2. Happy to have you push back.

    I don't think the tone is clear at the point Aslan responded to it. It's possible it was hostile, and there are certainly hostile versions of the question, but this one specifically didn't have to be taken that way. A different answer could have lead to a very different conversation -- one that wouldn't likely have gone viral or helped sales, though.

    I be more likely to accept his response, too, if he weren't so open about his religious history elsewhere. If he mentions he's a Muslim on page 2 of the book, as he says in the interview, why is it wrong to ask about that?

    1. "why is it wrong to ask about that"

      Nono, I absolutely agree the question is totally relevant, I have a friend who graduated religious studies who totally agrees with you too: http://www.dhakatribune.com/op-ed/2013/jul/29/reza-aslan-angered-ignorance-video

      I think it's always important.

    2. I thought you'd appreciate his take, Daniel, especially here:
      " Truth is, it’s a reasonable question. I have often wondered why an American would dedicate decades to studying Italian art, or why a Christian would spend his life becoming an expert on Islam. What’s their motivation?

      That’s the question Green asked Aslan: “You're a Muslim, so why did you write a book about the founder of Christianity?” What’s perhaps embarrassing about the whole affair is that he didn’t really answer the question. Rather, he told Green that he had a right to write about Jesus because he’d graduated from university.

      There’s a certain dignity in refusing to be offended by offensive people. There is only one way to strive for civility and reason, to paraphrase Vaclav Havel, and that is civilly and reasonably. There was an opportunity missed in Aslan’s interview to educate the public about why a Muslim would be interested in Christianity, and thereby, about a possible reason for pluralist dialogue."

  3. Leaving aside the question of tone (and I believe it was 100% hostile, as reiterated by the many attacking quotes Green had marshaled for use in the interview, long before she knew how Aslan would respond), I believe that the phrasing of the question is very telling and hugely problematic. It's not, "What drew you to this subject?" or even "How does your own identity inform your work?" or the like. It's "Why *would* you" write this book, as if one can or should only write books about one's own group or affiliation. That's anti-intellectual, tribal, stupid, and wrong wrong wrong--perhaps especially for scholarly books, but really for any writing.


    1. It's the "as if" that bothers me.

    2. You're not suggesting that she *didn't* mean it that way or that I'm reading into it, are you? Here was her *immediate* follow-up: “It still begs the question though, why would you be interested in the founder of Christianity?” Not sure anything could be more overtly tribal than that.


    3. Personally, I'm more offended by the misuse of "begging the question."

  4. see also: http://www.firstthings.com/blogs/firstthoughts/2013/07/29/scholarly-misrepresentation/

  5. I read his AMA on Reddit, where he basically admitted that he was going into the Fox interview on the defensive because he had read this article published a few days before on the website: http://www.foxnews.com/opinion/2013/07/22/liberal-media-love-new-jesus-book-zealot-fail-to-mention-author-is-muslim/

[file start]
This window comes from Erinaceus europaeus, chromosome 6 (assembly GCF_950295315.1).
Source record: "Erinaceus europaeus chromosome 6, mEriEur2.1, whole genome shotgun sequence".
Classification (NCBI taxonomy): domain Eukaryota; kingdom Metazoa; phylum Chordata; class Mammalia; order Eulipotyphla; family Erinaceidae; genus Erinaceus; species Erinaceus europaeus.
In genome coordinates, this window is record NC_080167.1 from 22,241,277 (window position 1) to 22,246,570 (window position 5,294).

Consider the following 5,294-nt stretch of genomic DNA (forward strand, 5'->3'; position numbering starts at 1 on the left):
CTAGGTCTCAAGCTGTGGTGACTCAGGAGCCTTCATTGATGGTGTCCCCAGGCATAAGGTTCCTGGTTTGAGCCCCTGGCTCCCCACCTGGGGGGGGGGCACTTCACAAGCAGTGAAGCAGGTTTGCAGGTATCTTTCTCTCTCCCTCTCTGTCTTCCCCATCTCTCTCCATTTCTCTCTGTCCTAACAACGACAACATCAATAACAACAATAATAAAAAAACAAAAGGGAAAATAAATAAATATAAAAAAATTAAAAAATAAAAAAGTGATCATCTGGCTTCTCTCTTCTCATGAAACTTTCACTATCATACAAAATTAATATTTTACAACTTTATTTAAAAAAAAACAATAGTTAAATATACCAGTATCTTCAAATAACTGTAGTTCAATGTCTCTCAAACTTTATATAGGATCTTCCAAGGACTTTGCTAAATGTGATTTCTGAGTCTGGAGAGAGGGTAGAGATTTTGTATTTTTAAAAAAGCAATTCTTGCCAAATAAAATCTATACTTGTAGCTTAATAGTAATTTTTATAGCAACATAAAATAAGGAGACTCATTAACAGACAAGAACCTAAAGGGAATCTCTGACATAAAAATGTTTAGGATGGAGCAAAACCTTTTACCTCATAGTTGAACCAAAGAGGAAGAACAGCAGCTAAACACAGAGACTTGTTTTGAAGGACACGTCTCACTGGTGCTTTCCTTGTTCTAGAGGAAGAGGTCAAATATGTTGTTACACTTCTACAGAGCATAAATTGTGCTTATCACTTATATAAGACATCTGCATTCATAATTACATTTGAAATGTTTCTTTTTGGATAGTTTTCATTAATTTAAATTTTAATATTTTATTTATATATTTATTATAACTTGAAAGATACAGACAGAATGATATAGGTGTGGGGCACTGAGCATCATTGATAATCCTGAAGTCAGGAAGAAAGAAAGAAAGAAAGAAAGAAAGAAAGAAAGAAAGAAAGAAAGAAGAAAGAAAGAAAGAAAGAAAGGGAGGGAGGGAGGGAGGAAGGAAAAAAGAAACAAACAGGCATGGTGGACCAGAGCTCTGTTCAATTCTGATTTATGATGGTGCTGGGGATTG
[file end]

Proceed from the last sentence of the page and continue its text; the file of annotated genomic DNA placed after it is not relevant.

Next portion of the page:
6. He knew what he was doing and there is even more context to this. After FOX wrote that editorial his Amazon page for the book got trolled with one star reviews. Be that as it may, as I said he knew what he was doing and I think Daniel is right about that. However, where I disagree is on the binary conclusion drawn from that fact. Just because Aslan was stoking the flames on purpose, and no doubt in part to sell more books, doesn't mean that there isn't any anti-intellectualism going on here, or bigotry for that matter. Those flames were well in place when he showed up with the gasoline, and his opponent showed up with her own gasoline in fact. She was prepped with follow up questions and quotes, which were not innocent comments about his identity at all.

    1. I don't think I'm defending Green or FOX. I can point to a dozen things she did wrong, but don't see how any of that requires me to be co-opted into Aslan's publicity-stunt outrage.

      Not sure I see the binary. Of *course* there was anti-intellectualism going on. It's TV.

  7. A number of people have brought up the follow-up questions. I have several responses to this:

    1) In principle, there's nothing wrong with questions structured like "Other people are saying (horrible attack). How do you respond?" For a soft, soft, soft version of the above, see Aslan's interview with John Oliver on the Daily Show (which no one had a problem with).

    2) There were other ways to deal with those questions.

    3) The fact that the interview got hostile after Alsan responded to the interview as if it were hostile don't really affect my point.

  8. I wonder if more people will be touched by reading the book in a positive lasting way than would otherwise have been informed (as FOX News viewers no less) if he had responded in a "kill with kindness" fashion. I could see that being enjoyable to watch and informative, actually, and haven't really re-examined the way she asked the questions. I did pick up that he was being pretty aggressively defensive from the beginning, but it was clear he was prepared to a specific set of talking points and apparently he did make the decision that he would rather have more people read his book and spend hours taking in nuance and history vs. blowing people's minds (WHOA, MUSLIMS THINK JESUS WAS A PROPHET BUT NOT PURE MAGIC! I DINT NO). I'm being flippant but I don't know for sure what outcome would be better...but I don't mind what he did and am glad that tons of people will be reading his book, many of whom won't be having any grand epiphanies themselves but will be better equipped to discuss this with their less informed friends and family.